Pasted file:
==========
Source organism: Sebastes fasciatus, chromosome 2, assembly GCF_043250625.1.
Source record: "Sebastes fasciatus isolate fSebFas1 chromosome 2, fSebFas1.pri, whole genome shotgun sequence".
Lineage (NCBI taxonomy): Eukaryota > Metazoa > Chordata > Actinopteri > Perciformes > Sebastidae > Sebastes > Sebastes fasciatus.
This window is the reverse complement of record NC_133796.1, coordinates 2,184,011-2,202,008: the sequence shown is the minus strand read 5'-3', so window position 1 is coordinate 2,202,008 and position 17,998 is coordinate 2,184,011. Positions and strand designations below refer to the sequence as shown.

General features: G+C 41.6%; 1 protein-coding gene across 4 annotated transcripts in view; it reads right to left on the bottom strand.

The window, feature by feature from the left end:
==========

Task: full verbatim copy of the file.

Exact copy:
Source organism: Sebastes fasciatus, chromosome 2, assembly GCF_043250625.1.
Source record: "Sebastes fasciatus isolate fSebFas1 chromosome 2, fSebFas1.pri, whole genome shotgun sequence".
Lineage (NCBI taxonomy): Eukaryota > Metazoa > Chordata > Actinopteri > Perciformes > Sebastidae > Sebastes > Sebastes fasciatus.
This window is the reverse complement of record NC_133796.1, coordinates 2,184,011-2,202,008: the sequence shown is the minus strand read 5'-3', so window position 1 is coordinate 2,202,008 and position 17,998 is coordinate 2,184,011. Positions and strand designations below refer to the sequence as shown.

General features: G+C 41.6%; 1 protein-coding gene across 4 annotated transcripts in view; it reads right to left on the bottom strand.

The window, feature by feature from the left end: